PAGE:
A group of Hampstead citizens has organized to oppose a proposed interchange along Highway 17 that would bisect their town. Construction of this thirty-million-dollar ramp is slated to begin in 2023; however, the local group is already fighting the six-lane interchange, saying the project will disrupt local business and the environment.
Citizens for the Hampstead Bypass, or C4HB--a grassroots committee of 24 residents--is circulating a petition to get state legislators to stop the project. After the state DOT unveiled bypass plans last August, the group commissioned an engineer to perform a local traffic study. C4HB spokesperson Mike Nadeau says those results showed Hampstead’s two existing interchanges are sufficient—and he adds that the community is uniformly opposed to a third.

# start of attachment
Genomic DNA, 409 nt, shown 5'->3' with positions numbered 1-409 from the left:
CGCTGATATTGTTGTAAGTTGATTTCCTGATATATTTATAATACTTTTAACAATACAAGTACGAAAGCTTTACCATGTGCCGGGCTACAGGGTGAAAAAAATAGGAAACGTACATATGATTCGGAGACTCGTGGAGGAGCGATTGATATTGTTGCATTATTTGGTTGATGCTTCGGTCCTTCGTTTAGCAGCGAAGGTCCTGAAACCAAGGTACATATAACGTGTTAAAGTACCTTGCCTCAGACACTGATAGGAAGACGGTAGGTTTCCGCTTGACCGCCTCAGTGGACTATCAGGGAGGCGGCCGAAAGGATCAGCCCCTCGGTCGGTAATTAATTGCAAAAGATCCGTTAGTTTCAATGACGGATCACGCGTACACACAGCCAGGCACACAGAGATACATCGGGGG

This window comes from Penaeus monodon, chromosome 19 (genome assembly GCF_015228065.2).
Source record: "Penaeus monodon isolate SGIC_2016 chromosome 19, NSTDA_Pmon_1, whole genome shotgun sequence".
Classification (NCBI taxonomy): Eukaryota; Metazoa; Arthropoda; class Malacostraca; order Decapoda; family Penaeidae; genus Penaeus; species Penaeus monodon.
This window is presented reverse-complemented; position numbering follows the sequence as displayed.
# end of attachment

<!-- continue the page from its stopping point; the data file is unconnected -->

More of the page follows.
"There’s people from both sides of every controversial issue we’ve had—we have businesspeople, environmentalists; we have lifetime residents, we have newcomers; old, young—so it’s been kind of interesting. This whole plan and this subsequent intransigence have united the whole community."
Jay McInnis, a project engineer for NCDOT, says the department planned the interchange in response to Pender County citizens’ desire for greater access to Highway 17--expressed at a 2011 public hearing.
"We looked at, how can we fit something in here to respond to the public’s desire to have this access. What we ended up with was a small, smaller interchange, that’s merely intended to provide access--local access. It’s not really meant to carry a whole lot of traffic."
Last week, Representative Chris Millis sent a letter to the DOT in support of C4HB’s case. The two organizations will meet face-to-face at Pender County Commission’s April 7 meeting.